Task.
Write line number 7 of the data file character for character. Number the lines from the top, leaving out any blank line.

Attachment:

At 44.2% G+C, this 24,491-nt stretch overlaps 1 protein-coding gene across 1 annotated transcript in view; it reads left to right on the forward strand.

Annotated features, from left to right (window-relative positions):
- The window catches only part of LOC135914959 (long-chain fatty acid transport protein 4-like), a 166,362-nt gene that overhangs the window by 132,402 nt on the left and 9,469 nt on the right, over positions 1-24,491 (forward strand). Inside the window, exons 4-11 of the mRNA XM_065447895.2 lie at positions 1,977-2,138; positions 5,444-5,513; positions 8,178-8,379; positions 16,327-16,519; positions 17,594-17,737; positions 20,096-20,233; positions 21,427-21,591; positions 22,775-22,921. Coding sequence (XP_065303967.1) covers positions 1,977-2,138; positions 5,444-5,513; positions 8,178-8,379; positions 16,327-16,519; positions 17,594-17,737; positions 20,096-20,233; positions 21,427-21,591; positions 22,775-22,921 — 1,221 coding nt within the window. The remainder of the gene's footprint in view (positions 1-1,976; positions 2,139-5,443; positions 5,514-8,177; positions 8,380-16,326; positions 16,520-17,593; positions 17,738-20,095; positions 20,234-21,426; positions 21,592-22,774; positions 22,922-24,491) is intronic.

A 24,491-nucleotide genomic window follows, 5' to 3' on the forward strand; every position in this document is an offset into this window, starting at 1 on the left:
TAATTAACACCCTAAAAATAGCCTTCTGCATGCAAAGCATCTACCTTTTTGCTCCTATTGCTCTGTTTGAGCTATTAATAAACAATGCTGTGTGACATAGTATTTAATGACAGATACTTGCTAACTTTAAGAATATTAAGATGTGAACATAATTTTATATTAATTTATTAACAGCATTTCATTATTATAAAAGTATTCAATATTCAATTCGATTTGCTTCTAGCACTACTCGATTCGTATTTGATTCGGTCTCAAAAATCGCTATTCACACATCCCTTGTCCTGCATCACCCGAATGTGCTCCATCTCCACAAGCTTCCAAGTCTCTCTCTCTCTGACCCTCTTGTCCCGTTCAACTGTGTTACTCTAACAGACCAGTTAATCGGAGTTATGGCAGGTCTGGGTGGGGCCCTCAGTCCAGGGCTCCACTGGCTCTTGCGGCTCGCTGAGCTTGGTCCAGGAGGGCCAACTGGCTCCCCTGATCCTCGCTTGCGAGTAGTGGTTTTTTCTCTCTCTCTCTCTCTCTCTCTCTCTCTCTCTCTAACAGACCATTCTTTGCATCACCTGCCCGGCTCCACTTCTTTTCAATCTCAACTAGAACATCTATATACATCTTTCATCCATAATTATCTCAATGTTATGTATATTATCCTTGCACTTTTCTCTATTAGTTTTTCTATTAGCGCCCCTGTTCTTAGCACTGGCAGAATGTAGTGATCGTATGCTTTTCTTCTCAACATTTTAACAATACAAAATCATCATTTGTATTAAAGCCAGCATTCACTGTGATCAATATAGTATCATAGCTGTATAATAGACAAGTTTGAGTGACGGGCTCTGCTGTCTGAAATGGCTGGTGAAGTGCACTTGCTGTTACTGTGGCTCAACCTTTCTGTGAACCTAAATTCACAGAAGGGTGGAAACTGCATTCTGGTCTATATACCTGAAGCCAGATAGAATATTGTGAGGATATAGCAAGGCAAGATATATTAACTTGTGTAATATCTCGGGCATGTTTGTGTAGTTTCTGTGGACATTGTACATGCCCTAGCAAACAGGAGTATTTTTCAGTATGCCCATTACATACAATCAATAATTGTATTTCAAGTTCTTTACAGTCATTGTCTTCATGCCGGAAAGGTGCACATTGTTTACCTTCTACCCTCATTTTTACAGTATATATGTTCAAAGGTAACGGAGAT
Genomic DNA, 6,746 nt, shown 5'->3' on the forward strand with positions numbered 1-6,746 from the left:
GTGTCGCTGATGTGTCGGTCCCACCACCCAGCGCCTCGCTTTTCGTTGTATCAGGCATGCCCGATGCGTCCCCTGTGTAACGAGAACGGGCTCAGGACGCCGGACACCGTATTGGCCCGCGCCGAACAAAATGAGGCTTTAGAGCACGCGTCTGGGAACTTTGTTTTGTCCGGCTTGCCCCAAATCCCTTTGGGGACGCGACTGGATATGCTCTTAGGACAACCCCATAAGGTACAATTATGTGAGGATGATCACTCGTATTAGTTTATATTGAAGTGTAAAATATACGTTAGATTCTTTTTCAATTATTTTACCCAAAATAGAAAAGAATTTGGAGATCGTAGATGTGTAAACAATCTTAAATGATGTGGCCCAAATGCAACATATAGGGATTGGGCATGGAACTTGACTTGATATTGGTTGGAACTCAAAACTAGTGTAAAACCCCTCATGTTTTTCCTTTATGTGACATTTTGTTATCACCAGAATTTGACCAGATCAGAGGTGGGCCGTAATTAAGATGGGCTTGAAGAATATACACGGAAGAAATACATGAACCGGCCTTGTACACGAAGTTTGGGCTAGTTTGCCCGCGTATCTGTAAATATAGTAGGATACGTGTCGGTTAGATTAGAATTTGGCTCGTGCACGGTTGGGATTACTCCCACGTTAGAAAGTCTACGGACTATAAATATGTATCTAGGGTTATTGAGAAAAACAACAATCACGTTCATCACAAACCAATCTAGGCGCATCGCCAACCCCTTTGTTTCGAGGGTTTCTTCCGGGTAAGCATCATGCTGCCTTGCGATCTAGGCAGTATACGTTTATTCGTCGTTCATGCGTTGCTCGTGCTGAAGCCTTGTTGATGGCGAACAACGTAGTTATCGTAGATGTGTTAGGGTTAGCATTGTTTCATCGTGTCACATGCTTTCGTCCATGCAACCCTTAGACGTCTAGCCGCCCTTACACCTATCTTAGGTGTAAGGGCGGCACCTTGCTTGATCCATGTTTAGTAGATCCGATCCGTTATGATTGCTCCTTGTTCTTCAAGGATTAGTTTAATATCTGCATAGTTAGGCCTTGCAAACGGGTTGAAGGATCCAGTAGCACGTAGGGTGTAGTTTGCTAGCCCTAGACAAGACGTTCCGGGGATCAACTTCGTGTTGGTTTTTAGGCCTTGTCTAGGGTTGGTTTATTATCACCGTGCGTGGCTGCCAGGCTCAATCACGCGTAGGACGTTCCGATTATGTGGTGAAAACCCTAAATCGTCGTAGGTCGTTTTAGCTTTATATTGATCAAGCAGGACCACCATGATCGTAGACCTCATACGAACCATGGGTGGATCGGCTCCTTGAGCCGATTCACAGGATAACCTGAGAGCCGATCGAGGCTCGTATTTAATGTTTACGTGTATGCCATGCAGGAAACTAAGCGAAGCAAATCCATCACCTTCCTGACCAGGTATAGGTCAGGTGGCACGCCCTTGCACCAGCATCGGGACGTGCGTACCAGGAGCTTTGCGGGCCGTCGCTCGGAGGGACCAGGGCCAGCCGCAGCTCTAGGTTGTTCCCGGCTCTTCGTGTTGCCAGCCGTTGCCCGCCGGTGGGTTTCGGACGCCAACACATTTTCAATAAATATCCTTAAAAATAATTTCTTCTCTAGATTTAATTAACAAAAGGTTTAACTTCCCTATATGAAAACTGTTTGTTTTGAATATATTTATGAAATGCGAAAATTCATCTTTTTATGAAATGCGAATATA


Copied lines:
GTGTCGCTGATGTGTCGGTCCCACCACCCAGCGCCTCGCTTTTCGTTGTATCAGGCATGCCCGATGCGTCCCCTGTGTAACGAGAACGGGCTCAGGACGCCGGACACCGTATTGGCCCGCGCCGAACAAAATGAGGCTTTAGAGCACGCGTCTGGGAACTTTGTTTTGTCCGGCTTGCCCCAAATCCCTTTGGGGACGCGACTGGATATGCTCTTAGGACAACCCCATAAGGTACAATTATGTGAGGATGATCACTCGTATTAGTTTATATTGAAGTGTAAAATATACGTTAGATTCTTTTTCAATTATTTTACCCAAAATAGAAAAGAATTTGGAGATCGTAGATGTGTAAACAATCTTAAATGATGTGGCCCAAATGCAACATATAGGGATTGGGCATGGAACTTGACTTGATATTGGTTGGAACTCAAAACTAGTGTAAAACCCCTCATGTTTTTCCTTTATGTGACATTTTGTTATCACCAGAATTTGACCAGATCAGAGGTGGGCCGTAATTAAGATGGGCTTGAAGAATATACACGGAAGAAATACATGAACCGGCCTTGTACACGAAGTTTGGGCTAGTTTGCCCGCGTATCTGTAAATATAGTAGGATACGTGTCGGTTAGATTAGAATTTGGCTCGTGCACGGTTGGGATTACTCCCACGTTAGAAAGTCTACGGACTATAAATATGTATCTAGGGTTATTGAGAAAAACAACAATCACGTTCATCACAAACCAATCTAGGCGCATCGCCAACCCCTTTGTTTCGAGGGTTTCTTCCGGGTAAGCATCATGCTGCCTTGCGATCTAGGCAGTATACGTTTATTCGTCGTTCATGCGTTGCTCGTGCTGAAGCCTTGTTGATGGCGAACAACGTAGTTATCGTAGATGTGTTAGGGTTAGCATTGTTTCATCGTGTCACATGCTTTCGTCCATGCAACCCTTAGACGTCTAGCCGCCCTTACACCTATCTTAGGTGTAAGGGCGGCACCTTGCTTGATCCATGTTTAGTAGATCCGATCCGTTATGATTGCTCCTTGTTCTTCAAGGATTAGTTTAATATCTGCATAGTTAGGCCTTGCAAACGGGTTGAAGGATCCAGTAGCACGTAGGGTGTAGTTTGCTAGCCCTAGACAAGACGTTCCGGGGATCAACTTCGTGTTGGTTTTTAGGCCTTGTCTAGGGTTGGTTTATTATCACCGTGCGTGGCTGCCAGGCTCAATCACGCGTAGGACGTTCCGATTATGTGGTGAAAACCCTAAATCGTCGTAGGTCGTTTTAGCTTTATATTGATCAAGCAGGACCACCATGATCGTAGACCTCATACGAACCATGGGTGGATCGGCTCCTTGAGCCGATTCACAGGATAACCTGAGAGCCGATCGAGGCTCGTATTTAATGTTTACGTGTATGCCATGCAGGAAACTAAGCGAAGCAAATCCATCACCTTCCTGACCAGGTATAGGTCAGGTGGCACGCCCTTGCACCAGCATCGGGACGTGCGTACCAGGAGCTTTGCGGGCCGTCGCTCGGAGGGACCAGGGCCAGCCGCAGCTCTAGGTTGTTCCCGGCTCTTCGTGTTGCCAGCCGTTGCCCGCCGGTGGGTTTCGGACGCCAACACATTTTCAATAAATATCCTTAAAAATAATTTCTTCTCTAGATTTAATTAACAAAAGGTTTAACTTCCCTATATGAAAACTGTTTGTTTTGAATATATTTATGAAATGCGAAAATTCATCTTTTTATGAAATGCGAATATA